PSNI to bill Windsor Park Carl Frampton fight organisers for policing

Carl Frampton celebrates after beating Luke Jackson in Saturday's boxing match at Windsor Park in Belfast
Brendan Hughes

THE PSNI is to bill the organisers of Saturday's big boxing event at Windsor Park for policing services.

Thousands of boxing fans descended on the Belfast stadium for the fight night which featured Carl Frampton, Paddy Barnes and Tyson Fury.

A PSNI spokeswoman confirmed the boxing event "did incur a monetary charge for the provision of special policing services" in line with its policies.

But police said the total policing costs would have to be requested through Freedom of Information laws.

In 2015 the PSNI published its policy on charging for operations deemed over and above core policing services, but there have been questions over its application.

A heavy police presence in 2016 at Barnes's professional boxing debut at the Titanic Exhibition Centre in Belfast over fears of a bloody Dublin gangland feud coming north cost almost £25,000 – but police abandoned plans to bill the event's organisers.

Double Olympic medallist Barnes had signed a contract with the gym MGM, which had been linked to the notorious Kinahan family.

The Kinahans have been embroiled since 2015 in a feud with the Hutch family that has claimed multiple lives.

Police were said to have been tipped off that during the boxing event, gunmen could try to target Daniel Kinahan – believed to have been the intended target of an attack on a boxing weigh-in at Dublin's Regency Hotel in 2016 when another man was shot dead.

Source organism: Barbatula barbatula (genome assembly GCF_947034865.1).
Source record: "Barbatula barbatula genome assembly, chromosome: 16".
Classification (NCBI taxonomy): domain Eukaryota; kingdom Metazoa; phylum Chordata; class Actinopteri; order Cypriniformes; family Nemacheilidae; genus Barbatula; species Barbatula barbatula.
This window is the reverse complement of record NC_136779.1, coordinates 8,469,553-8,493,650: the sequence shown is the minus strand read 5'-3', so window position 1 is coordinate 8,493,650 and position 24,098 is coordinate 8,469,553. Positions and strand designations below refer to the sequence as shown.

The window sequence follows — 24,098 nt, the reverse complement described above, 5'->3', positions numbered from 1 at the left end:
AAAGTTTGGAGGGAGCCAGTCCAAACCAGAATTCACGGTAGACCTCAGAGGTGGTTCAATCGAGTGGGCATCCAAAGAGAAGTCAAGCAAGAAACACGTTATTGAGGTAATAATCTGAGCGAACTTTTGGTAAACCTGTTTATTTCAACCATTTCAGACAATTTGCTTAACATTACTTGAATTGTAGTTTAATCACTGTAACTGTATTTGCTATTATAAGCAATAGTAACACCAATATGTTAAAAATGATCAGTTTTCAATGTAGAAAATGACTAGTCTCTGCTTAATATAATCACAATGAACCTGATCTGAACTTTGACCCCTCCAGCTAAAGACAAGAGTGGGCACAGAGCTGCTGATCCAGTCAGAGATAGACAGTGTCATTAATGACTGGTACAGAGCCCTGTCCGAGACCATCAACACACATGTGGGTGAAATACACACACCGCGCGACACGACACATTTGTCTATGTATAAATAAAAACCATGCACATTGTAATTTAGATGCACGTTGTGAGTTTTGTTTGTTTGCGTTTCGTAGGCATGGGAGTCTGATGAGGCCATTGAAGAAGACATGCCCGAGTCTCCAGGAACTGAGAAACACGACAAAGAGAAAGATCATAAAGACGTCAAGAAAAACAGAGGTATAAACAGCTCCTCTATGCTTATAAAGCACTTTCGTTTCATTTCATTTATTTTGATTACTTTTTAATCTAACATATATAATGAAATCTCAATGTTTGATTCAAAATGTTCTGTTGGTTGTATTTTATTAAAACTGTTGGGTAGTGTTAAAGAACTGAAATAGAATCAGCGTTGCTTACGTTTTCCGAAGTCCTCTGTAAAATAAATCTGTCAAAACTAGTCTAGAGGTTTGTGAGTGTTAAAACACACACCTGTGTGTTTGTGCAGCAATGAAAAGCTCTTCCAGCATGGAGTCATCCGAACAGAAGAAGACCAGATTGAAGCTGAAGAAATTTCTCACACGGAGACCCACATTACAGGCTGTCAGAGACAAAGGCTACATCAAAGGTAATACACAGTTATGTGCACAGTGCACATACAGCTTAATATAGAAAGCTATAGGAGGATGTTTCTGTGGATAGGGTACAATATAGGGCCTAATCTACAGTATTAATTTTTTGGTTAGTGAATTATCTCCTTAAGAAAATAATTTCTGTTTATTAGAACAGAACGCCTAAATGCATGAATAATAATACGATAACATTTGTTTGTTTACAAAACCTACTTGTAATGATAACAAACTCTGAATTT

The PSNI had initially said the event's promoters would be billed for "special policing services", but later said it was "inappropriate" to seek costs after the policing plan changed due to "potential criminal activity outside the event".

MGM has since rebranded as MTK Global and distanced itself from the Kinahans. It represents numerous boxers including Belfast stars Frampton and Barnes.

The PSNI also faced criticism for waiving most of their bill for Frampton's world title fight in 2014, charging organisers just £5,000 out of a full cost of almost £36,000.

Police defended slashing its bill, saying the decision was in line with its policies.

The fight in Belfast's Titanic Quarter, which was organised by Barry McGuigan's Cyclone Promotions, also received £300,000 of public funding from Stormont and Belfast City Council.

Concerns had been raised over the funding after The Irish News revealed Peter Robinson's son was part of the team behind the event.

The then first minister rejected suggestions that he should have declared an interest over his son Gareth's involvement, and insisted he was not lobbied for funding by him.

Alliance's David Ford, who was justice minister at the time, claimed Mr Robinson should have declared an interest.

Mr Ford's concern's came after Mr Robinson had asked him about the PSNI's policy on charging for policing events like the Frampton fight.

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